Although its firefights are dynamically edited and unforgivingly straightforward, the war that Lee presents is primarily a psychological one. With the tone of the film deftly set by an early psych-out broadcast from Alexandra Maria Lara's Axis Sally (the one sequence, it's worth mentioning, in which Lee fetishistically indulges in the kind of aesthetics we associate with the period, or more specifically with 1940s Hollywood--think tendrils of cigarette smoke and chiaroscuro lighting), prejudice against African-Americans collides with knee-jerk distrust of the Italians and wholesale demonization of the Germans; they all arrive at a moment of harmony in sharing the existential crisis of living through a war none of them seem to have much stake in. A few flash-cuts across the familiar symbols of a Nazi officer's uniform during one extended atrocity imply that establishments are the real villain here--the trick is trying to extricate yourself from them, something at which you can't be guaranteed success. While Lee has always understood that some cultural boundaries are simply never going to be crossed, this time around his conclusions about our capacity to transcend them border on platitudinous. For all the wonderful interplay between Miller and Sciabordi as their characters find ways to bypass the language barrier, they're trapped by cliché plot developments that force them to see each other as omens from their respective systems of belief. And, good golly, it turns out that's not too far from the truth.
Miracle at St. Anna manages to fascinate whenever it pulls itself away from treating its characters as mere ideologues: no one ever really has to answer for the dead body in 1983 that sets events into retrospective motion--and, placed in direct contrast against the war casualties that precede/follow, the numerous moral quandaries it brings up are left dangling in a most intriguing fashion. Alas, for every motive it leaves for the viewer to parse, it has at least two scenes of show-and-tell dialogue to neatly tie up loose ends; the ultimate question is whether Lee needed two hours and forty minutes to accomplish so little. Irony of ironies, it appears that the stigma of Shut-your-face-gate has only succeeded in shelving Miracle at St. Anna in an ambiguous zone betwixt Clint Eastwood's own WWII epics: it's a more eloquent refutation of an uncritically united front than Flags of Our Fathers, but it's still a ways away from the heart-wrenching compassion of Letters from Iwo Jima.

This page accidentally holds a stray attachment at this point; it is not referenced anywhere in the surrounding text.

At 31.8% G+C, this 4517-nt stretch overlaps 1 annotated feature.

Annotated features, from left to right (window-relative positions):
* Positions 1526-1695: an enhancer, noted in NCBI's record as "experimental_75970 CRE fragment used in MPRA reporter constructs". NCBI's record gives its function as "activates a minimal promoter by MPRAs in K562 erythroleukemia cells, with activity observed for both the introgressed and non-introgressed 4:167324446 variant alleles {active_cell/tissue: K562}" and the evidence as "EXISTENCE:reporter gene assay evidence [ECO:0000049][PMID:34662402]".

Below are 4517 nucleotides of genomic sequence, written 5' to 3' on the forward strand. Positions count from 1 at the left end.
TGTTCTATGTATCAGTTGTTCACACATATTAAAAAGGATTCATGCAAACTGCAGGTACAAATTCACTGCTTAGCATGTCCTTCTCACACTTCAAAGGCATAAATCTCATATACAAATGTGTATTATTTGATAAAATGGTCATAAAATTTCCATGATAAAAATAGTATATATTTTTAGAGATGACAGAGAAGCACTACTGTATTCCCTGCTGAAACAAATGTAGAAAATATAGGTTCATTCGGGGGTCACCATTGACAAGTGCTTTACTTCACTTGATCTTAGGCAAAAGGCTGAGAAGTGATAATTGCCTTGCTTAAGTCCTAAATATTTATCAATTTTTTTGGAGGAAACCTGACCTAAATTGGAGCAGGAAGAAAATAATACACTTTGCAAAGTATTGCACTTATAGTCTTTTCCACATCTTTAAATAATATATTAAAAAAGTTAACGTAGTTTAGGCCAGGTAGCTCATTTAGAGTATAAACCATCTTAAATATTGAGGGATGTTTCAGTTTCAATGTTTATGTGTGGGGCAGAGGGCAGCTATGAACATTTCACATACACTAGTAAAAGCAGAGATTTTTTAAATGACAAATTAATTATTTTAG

Speaking of faith, Touchstone doesn't inspire much in bringing Miracle at St. Anna to DVD in a bare-bones release. The 2.35:1 anamorphic widescreen transfer typically accommodates the desaturated, purposefully grainy cinematography rather well, though there are moments when the misty colours are merely muted and shadow detail is almost opaque. Attendant DD 5.1 audio offers the pretense of atmosphere, but the ambient noise isn't particularly directional to that end. The disc opens with an anti-smoking ad and a Blu-ray promo, the two spots giving way to semi-forced trailers for Confessions of a Shopaholic, Blindness, and Doubt; a "Sneak Peeks" menu adds The Boy in the Striped Pyjamas and Happy-Go-Lucky to that list.
160 minutes; R; 2.35:1 (16x9-enhanced); English DD 5.1; CC; English SDH, French, Spanish subtitles; DVD-9; Region One; Touchstone